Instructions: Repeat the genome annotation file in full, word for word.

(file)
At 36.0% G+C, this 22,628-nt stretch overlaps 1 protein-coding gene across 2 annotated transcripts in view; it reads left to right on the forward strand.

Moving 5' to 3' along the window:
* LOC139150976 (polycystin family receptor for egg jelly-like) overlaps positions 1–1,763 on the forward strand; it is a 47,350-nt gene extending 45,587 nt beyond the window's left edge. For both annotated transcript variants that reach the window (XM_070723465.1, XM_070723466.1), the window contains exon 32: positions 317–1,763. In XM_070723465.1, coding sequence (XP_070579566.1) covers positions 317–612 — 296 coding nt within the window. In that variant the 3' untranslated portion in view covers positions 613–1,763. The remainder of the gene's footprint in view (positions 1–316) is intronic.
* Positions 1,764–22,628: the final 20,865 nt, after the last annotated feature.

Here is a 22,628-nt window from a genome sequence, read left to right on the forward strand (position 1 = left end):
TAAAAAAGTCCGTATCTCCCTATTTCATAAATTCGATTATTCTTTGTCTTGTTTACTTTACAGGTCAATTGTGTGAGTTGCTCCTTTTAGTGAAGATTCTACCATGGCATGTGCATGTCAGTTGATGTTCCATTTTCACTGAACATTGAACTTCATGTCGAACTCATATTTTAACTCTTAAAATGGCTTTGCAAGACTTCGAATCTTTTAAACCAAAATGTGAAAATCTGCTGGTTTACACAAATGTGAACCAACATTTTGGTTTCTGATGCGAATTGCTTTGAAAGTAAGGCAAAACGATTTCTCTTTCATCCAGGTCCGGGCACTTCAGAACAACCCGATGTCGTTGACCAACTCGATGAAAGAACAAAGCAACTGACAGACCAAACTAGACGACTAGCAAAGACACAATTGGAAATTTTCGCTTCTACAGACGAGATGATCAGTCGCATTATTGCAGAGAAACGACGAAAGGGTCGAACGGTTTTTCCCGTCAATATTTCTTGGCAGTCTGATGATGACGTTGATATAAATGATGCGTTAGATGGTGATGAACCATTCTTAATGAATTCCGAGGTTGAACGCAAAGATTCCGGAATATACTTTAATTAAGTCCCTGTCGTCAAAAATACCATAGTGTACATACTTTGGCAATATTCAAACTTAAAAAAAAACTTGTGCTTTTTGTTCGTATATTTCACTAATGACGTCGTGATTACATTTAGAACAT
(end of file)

At 36.0% G+C, this 22,628-nt stretch overlaps 1 protein-coding gene across 2 annotated transcripts in view; it reads left to right on the forward strand.

Moving 5' to 3' along the window:
* LOC139150976 (polycystin family receptor for egg jelly-like) overlaps positions 1–1,763 on the forward strand; it is a 47,350-nt gene extending 45,587 nt beyond the window's left edge. For both annotated transcript variants that reach the window (XM_070723465.1, XM_070723466.1), the window contains exon 32: positions 317–1,763. In XM_070723465.1, coding sequence (XP_070579566.1) covers positions 317–612 — 296 coding nt within the window. In that variant the 3' untranslated portion in view covers positions 613–1,763. The remainder of the gene's footprint in view (positions 1–316) is intronic.
* Positions 1,764–22,628: the final 20,865 nt, after the last annotated feature.

Here is a 22,628-nt window from a genome sequence, read left to right on the forward strand (position 1 = left end):
TAAAAAAGTCCGTATCTCCCTATTTCATAAATTCGATTATTCTTTGTCTTGTTTACTTTACAGGTCAATTGTGTGAGTTGCTCCTTTTAGTGAAGATTCTACCATGGCATGTGCATGTCAGTTGATGTTCCATTTTCACTGAACATTGAACTTCATGTCGAACTCATATTTTAACTCTTAAAATGGCTTTGCAAGACTTCGAATCTTTTAAACCAAAATGTGAAAATCTGCTGGTTTACACAAATGTGAACCAACATTTTGGTTTCTGATGCGAATTGCTTTGAAAGTAAGGCAAAACGATTTCTCTTTCATCCAGGTCCGGGCACTTCAGAACAACCCGATGTCGTTGACCAACTCGATGAAAGAACAAAGCAACTGACAGACCAAACTAGACGACTAGCAAAGACACAATTGGAAATTTTCGCTTCTACAGACGAGATGATCAGTCGCATTATTGCAGAGAAACGACGAAAGGGTCGAACGGTTTTTCCCGTCAATATTTCTTGGCAGTCTGATGATGACGTTGATATAAATGATGCGTTAGATGGTGATGAACCATTCTTAATGAATTCCGAGGTTGAACGCAAAGATTCCGGAATATACTTTAATTAAGTCCCTGTCGTCAAAAATACCATAGTGTACATACTTTGGCAATATTCAAACTTAAAAAAAAACTTGTGCTTTTTGTTCGTATATTTCACTAATGACGTCGTGATTACATTTAGAACAT